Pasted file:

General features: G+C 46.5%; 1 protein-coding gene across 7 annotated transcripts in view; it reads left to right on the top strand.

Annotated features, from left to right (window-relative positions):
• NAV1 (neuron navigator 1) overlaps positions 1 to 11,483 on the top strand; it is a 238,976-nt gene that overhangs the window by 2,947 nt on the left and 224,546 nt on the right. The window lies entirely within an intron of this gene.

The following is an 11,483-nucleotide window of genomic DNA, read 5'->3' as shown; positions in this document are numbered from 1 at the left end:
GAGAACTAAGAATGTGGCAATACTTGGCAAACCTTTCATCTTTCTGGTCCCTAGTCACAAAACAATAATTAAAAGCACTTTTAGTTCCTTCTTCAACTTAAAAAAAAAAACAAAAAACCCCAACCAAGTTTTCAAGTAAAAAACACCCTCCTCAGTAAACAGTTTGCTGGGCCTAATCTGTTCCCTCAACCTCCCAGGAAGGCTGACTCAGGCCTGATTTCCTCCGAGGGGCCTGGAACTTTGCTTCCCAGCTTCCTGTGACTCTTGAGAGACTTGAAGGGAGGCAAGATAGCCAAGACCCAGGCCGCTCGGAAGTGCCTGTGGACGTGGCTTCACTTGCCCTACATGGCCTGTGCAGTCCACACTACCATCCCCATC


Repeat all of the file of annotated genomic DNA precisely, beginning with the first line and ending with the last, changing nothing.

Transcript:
General features: G+C 46.5%; 1 protein-coding gene across 7 annotated transcripts in view; it reads left to right on the top strand.

Annotated features, from left to right (window-relative positions):
• NAV1 (neuron navigator 1) overlaps positions 1 to 11,483 on the top strand; it is a 238,976-nt gene that overhangs the window by 2,947 nt on the left and 224,546 nt on the right. The window lies entirely within an intron of this gene.

The following is an 11,483-nucleotide window of genomic DNA, read 5'->3' as shown; positions in this document are numbered from 1 at the left end:
GAGAACTAAGAATGTGGCAATACTTGGCAAACCTTTCATCTTTCTGGTCCCTAGTCACAAAACAATAATTAAAAGCACTTTTAGTTCCTTCTTCAACTTAAAAAAAAAAACAAAAAACCCCAACCAAGTTTTCAAGTAAAAAACACCCTCCTCAGTAAACAGTTTGCTGGGCCTAATCTGTTCCCTCAACCTCCCAGGAAGGCTGACTCAGGCCTGATTTCCTCCGAGGGGCCTGGAACTTTGCTTCCCAGCTTCCTGTGACTCTTGAGAGACTTGAAGGGAGGCAAGATAGCCAAGACCCAGGCCGCTCGGAAGTGCCTGTGGACGTGGCTTCACTTGCCCTACATGGCCTGTGCAGTCCACACTACCATCCCCATC